While the camera is primarily for use in motion picture production, there are many suitable applications where AXIOM can be useful. Individuals in science, astronomy, medicine, aerial mapping, industrial automation, and those who record events or talks at conferences have expressed interest in the camera. A modular and open source device for digital imaging allows users to build a system that meets their unique requirements. One such company for instance, Mavrx Inc, who use aerial imagery to provide actionable insight for the agriculture industry, used the camera because it enabled them to not only process the data more efficiently than comparable camera equivalents, but also to re-configure its form factor so that it could be installed alongside existing equipment configurations.

Google Summer of Code 2017

Continuing their journey, apertus° participated in Google Summer of Code for the first time in 2017. They received about 30 applications from interested students, from which they needed to select three. Projects ranged from field programmable gate array (FPGA) centered video applications to creating Linux kernel drivers for specific camera hardware. Similarly, an open hardware project for live event streaming and conference recording, is working on FPGA projects around video interfaces and processing.

After some preliminary work, the students came to grips with the camera’s operating processes and all three dove in enthusiastically. One student failed the first evaluation and another failed the second, but one student successfully completed their work.

That student, Vlad Niculescu, worked on defining control loops for a voltage controller using VHSIC Hardware Description Language (VHDL) for a potential future AXIOM Beta Power Board, an FPGA-driven smart switching regulator for increasing the power efficiency and improving flexibility around voltage regulation.
Left: The printed circuit board (PCB) (printed circuit board) for testing the switching regulator FPGA logic. Right: After final improvements the fluctuation ripple in the voltages was reduced to around 30mV at 2V target voltage.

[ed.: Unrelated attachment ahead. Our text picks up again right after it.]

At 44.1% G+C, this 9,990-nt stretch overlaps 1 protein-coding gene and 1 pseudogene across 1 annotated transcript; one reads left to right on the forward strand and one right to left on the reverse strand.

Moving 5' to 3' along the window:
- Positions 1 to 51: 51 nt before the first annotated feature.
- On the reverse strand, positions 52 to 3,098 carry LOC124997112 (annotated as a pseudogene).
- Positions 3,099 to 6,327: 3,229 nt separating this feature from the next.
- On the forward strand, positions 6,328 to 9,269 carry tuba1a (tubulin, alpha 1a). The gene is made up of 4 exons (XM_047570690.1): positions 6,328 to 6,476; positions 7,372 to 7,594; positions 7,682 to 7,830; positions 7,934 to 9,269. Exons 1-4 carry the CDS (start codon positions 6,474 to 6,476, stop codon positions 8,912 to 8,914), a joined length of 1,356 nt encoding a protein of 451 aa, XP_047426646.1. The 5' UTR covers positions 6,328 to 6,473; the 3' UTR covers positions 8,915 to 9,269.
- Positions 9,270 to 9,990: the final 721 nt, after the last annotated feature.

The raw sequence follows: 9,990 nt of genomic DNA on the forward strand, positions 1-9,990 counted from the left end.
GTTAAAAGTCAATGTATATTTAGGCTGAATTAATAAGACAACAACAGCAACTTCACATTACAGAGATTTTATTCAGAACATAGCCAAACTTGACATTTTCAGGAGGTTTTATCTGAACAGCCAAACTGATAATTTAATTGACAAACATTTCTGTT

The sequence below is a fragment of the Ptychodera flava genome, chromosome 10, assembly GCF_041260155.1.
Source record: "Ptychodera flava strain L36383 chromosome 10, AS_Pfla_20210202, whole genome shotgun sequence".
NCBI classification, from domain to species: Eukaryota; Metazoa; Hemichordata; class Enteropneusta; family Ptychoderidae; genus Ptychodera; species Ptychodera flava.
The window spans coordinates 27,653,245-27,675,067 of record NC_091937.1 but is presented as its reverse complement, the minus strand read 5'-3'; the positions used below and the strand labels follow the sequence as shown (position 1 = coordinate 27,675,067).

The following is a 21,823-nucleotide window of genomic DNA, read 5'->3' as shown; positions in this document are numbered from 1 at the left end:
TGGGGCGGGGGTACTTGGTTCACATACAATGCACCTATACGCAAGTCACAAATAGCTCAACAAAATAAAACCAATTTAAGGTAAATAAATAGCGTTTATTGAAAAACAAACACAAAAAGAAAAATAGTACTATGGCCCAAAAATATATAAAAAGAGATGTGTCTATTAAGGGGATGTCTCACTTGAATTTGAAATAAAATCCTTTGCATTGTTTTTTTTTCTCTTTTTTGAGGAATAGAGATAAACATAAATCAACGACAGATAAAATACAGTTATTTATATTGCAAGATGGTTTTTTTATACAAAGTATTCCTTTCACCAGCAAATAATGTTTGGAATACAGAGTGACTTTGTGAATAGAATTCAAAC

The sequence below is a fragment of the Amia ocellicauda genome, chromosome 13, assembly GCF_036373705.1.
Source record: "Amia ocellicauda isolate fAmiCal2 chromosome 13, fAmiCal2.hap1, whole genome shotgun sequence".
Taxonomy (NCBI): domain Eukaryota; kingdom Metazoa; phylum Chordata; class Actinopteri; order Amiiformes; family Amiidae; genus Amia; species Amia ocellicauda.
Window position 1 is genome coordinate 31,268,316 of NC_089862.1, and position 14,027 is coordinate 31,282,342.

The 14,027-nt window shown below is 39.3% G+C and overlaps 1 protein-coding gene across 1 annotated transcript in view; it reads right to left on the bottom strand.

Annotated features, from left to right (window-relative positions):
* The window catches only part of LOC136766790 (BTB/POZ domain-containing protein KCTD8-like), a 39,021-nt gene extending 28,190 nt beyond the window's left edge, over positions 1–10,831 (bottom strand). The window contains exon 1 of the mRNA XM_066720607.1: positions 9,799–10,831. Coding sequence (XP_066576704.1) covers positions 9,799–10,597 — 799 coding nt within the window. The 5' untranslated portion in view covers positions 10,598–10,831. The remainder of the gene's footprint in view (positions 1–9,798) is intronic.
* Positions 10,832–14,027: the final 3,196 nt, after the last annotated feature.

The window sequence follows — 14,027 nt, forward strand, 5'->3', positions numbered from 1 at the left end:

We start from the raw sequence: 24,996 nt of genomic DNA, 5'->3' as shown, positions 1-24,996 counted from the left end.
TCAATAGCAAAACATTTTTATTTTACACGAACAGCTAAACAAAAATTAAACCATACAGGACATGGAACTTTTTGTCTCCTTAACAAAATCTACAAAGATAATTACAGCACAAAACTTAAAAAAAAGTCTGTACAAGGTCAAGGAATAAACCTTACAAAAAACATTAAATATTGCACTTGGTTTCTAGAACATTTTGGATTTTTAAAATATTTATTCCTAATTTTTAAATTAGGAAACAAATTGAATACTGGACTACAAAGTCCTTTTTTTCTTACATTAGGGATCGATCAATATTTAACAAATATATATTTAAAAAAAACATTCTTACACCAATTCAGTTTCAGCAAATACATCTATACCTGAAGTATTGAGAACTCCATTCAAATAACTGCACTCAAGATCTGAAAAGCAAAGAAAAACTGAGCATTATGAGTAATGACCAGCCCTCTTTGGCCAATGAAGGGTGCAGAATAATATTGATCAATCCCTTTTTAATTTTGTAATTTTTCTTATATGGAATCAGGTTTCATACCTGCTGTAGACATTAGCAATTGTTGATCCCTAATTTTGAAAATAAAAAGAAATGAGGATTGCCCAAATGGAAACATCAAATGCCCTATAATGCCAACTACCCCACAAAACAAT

Vlad had this to say about his experience:

“The knowledge I acquired during my work with this project and apertus° was very satisfying. Besides the electrical skills gained I also managed to obtain other, important universal skills. One of the things I learned was that the key to solving complex problems can often be found by dividing them into small blocks so that the greater whole can be easily observed by others. Writing better code and managing the stages of building a complex project have become lessons that will no doubt become valuable in the future. I will always be grateful to my mentor as he had the patience to explain everything carefully and teach me new things step by step, and also to apertus° and Google’s Summer of Code program, without which I may not have gained the experience of working on a project like this one.”

We are grateful for Vlad’s work and congratulate him for successfully completing the program. If you find open hardware and video production interesting, we encourage you to reach out and join the community–both apertus° and are back for Google Summer of Code 2018.

By Sebastian Pichelhofer, apertus°, and Tim 'mithro' Ansell,

Googlers on the road: FOSSASIA Summit 2018

Friday, March 16, 2018

In a week’s time, free and open source enthusiasts of all kinds will gather in Singapore for FOSSASIA Summit 2018. Established in 2009, the annual event attracts more than 3,000 attendees, running from March 22nd to 25th this year.

FOSSASIA logo licensed LGPL-2.1.
FOSSASIA Summit is organized by FOSSASIA, a nonprofit organization that focuses on Asia and brings people together around open technology both in-person and online. The organization is also home to many open source projects and is a regular participant in the Google Open Source team’s student programs, Google Summer of Code and Google Code-in.

Our team is excited to be among those attending and speaking at the conference this year, and we’re proud that Google Cloud is a sponsor. If you’re around, please come say hello. The highlight of our travel is meeting the students and mentors who have participated in our programs!

Here are the Googlers who will be giving presentations:

Thursday, March 22nd

2:00pm Real-world Machine Learning with TensorFlow and Cloud ML by Kaz Sato

Friday, March 23rd

9:30am BigQuery codelab by Jan Peuker
10:30am  Working with Cloud DataPrep by KC Ayyagari
1:00pm Extract, analyze & translate Text from Images with Cloud ML APIs by Sara Robinson
2:00pm    Bitcoin in BigQuery: blockchain analytics on public data by Allen Day
2:40pm What can we learn from 1.1 billion GitHub events and 42 TB of code? by Felipe Hoffa2:40pm Engaging IoT solutions with Machine Learning by Markku Lepisto
2:45pm CloudML Engine: Qwik Start by Kaz Sato
3:20pm Systems as choreographed behavior with Kubernetes by Jan Peuker
4:00pm The Assistant by Manikantan Krishnamurthy

Saturday, March 24th

10:30am Google Summer of Code and Google Code-in by Stephanie Taylor
10:30am Zero to ML on Google Cloud Platform by Sara Robinson
11:00am  Building a Sustainable Open Tech Community through Coding Programs, Contests and Hackathons panel including Stephanie Taylor
11:05am Codifying Security and Modern Secrets Management by Seth Vargo
1:00pm    Open Source Education panel including Cat Allman
5:00pm Everything as Code by Seth Vargo

We look forward to seeing you there!

By Josh Simmons, Google Open Source